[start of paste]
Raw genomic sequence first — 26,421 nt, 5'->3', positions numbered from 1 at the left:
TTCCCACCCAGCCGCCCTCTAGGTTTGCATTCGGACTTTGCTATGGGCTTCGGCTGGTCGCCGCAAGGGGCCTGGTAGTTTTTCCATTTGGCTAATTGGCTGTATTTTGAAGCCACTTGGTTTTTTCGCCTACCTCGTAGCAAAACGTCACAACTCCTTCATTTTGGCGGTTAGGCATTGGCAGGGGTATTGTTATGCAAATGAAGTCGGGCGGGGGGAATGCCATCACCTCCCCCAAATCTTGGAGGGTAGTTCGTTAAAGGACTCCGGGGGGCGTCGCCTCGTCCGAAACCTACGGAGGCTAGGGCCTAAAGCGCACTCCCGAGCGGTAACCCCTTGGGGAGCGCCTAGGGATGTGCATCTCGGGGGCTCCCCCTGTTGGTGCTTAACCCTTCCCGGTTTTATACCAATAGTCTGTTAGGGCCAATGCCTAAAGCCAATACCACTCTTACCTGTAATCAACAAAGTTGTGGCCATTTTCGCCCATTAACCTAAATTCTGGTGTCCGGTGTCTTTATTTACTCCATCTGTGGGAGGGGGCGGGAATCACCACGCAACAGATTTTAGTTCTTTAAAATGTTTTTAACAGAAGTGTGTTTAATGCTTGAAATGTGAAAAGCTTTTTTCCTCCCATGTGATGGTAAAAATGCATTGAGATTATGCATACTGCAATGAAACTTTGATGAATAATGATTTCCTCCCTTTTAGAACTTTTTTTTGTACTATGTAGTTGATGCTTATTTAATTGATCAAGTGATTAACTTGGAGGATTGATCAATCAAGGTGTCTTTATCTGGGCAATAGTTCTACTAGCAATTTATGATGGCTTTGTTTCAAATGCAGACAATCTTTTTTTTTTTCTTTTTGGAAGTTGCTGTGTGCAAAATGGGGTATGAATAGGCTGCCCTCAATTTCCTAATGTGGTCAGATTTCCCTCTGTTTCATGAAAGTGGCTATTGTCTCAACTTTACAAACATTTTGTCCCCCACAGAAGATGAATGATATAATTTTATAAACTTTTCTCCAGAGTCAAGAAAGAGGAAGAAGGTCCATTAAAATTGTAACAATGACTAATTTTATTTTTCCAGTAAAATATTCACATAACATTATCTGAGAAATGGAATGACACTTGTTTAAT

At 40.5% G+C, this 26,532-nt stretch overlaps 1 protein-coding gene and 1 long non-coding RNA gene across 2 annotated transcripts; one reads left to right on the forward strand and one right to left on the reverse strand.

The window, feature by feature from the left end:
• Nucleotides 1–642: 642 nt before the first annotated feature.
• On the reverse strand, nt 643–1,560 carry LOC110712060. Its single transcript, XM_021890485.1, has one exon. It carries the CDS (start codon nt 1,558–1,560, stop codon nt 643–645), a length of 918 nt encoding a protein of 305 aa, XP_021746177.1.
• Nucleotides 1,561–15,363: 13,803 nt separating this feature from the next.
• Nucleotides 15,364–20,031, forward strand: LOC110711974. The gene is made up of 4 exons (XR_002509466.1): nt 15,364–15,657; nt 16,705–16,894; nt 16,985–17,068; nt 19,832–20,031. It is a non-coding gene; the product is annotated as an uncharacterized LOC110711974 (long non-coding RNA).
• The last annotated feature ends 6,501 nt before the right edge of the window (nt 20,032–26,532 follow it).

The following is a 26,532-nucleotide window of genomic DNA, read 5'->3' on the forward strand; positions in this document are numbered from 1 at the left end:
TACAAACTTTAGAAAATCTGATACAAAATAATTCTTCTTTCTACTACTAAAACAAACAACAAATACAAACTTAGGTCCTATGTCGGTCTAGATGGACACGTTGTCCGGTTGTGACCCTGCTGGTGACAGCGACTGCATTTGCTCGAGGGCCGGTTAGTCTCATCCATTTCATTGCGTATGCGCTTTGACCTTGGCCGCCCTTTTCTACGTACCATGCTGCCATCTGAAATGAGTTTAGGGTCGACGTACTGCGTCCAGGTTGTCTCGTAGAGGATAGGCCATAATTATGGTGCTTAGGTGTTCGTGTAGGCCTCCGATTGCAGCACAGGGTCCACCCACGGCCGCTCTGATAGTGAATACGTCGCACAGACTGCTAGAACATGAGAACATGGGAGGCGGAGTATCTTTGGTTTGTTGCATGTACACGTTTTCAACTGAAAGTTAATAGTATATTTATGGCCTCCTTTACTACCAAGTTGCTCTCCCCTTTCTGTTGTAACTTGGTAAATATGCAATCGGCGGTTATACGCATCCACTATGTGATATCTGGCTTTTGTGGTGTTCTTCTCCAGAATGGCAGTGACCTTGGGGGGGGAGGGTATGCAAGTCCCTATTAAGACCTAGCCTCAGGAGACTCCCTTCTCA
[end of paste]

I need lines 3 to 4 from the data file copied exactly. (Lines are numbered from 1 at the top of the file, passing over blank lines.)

At 40.5% G+C, this 26,532-nt stretch overlaps 1 protein-coding gene and 1 long non-coding RNA gene across 2 annotated transcripts; one reads left to right on the forward strand and one right to left on the reverse strand.

The window, feature by feature from the left end: